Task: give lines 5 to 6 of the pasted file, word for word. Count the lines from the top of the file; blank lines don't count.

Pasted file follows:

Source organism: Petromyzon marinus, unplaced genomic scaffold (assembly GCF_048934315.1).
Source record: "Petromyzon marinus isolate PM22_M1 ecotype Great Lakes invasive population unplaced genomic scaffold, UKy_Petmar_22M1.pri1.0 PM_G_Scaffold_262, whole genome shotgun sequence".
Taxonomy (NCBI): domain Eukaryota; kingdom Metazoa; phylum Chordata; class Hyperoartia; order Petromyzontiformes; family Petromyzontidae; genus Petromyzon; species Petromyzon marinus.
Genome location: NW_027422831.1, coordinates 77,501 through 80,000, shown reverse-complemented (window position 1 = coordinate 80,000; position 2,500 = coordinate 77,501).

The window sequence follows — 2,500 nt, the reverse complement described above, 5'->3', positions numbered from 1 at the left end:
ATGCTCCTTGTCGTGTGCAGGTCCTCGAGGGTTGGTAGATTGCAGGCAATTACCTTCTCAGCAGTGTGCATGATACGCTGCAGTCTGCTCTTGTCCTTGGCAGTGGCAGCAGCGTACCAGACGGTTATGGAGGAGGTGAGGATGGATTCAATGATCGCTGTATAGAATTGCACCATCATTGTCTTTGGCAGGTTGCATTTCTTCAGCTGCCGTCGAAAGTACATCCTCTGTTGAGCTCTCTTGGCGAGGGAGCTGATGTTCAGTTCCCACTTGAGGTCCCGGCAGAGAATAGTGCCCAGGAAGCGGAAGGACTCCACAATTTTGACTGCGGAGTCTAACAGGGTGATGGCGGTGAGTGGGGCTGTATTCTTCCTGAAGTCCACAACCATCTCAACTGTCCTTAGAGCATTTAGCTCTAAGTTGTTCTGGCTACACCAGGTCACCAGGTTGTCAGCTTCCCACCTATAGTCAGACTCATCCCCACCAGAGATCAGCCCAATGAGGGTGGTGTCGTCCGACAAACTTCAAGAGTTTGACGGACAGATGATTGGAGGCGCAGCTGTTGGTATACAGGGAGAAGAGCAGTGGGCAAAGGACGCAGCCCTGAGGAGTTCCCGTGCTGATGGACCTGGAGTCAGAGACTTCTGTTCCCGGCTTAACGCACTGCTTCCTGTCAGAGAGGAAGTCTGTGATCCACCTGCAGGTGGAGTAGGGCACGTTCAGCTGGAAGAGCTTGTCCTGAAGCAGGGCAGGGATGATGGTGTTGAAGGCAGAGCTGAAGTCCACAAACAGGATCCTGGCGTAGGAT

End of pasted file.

The window sequence follows — 2,500 nt, the reverse complement described above, 5'->3', positions numbered from 1 at the left end:
ATGCTCCTTGTCGTGTGCAGGTCCTCGAGGGTTGGTAGATTGCAGGCAATTACCTTCTCAGCAGTGTGCATGATACGCTGCAGTCTGCTCTTGTCCTTGGCAGTGGCAGCAGCGTACCAGACGGTTATGGAGGAGGTGAGGATGGATTCAATGATCGCTGTATAGAATTGCACCATCATTGTCTTTGGCAGGTTGCATTTCTTCAGCTGCCGTCGAAAGTACATCCTCTGTTGAGCTCTCTTGGCGAGGGAGCTGATGTTCAGTTCCCACTTGAGGTCCCGGCAGAGAATAGTGCCCAGGAAGCGGAAGGACTCCACAATTTTGACTGCGGAGTCTAACAGGGTGATGGCGGTGAGTGGGGCTGTATTCTTCCTGAAGTCCACAACCATCTCAACTGTCCTTAGAGCATTTAGCTCTAAGTTGTTCTGGCTACACCAGGTCACCAGGTTGTCAGCTTCCCACCTATAGTCAGACTCATCCCCACCAGAGATCAGCCCAATGAGGGTGGTGTCGTCCGACAAACTTCAAGAGTTTGACGGACAGATGATTGGAGGCGCAGCTGTTGGTATACAGGGAGAAGAGCAGTGGGCAAAGGACGCAGCCCTGAGGAGTTCCCGTGCTGATGGACCTGGAGTCAGAGACTTCTGTTCCCGGCTTAACGCACTGCTTCCTGTCAGAGAGGAAGTCTGTGATCCACCTGCAGGTGGAGTAGGGCACGTTCAGCTGGAAGAGCTTGTCCTGAAGCAGGGCAGGGATGATGGTGTTGAAGGCAGAGCTGAAGTCCACAAACAGGATCCTGGCGTAGGAT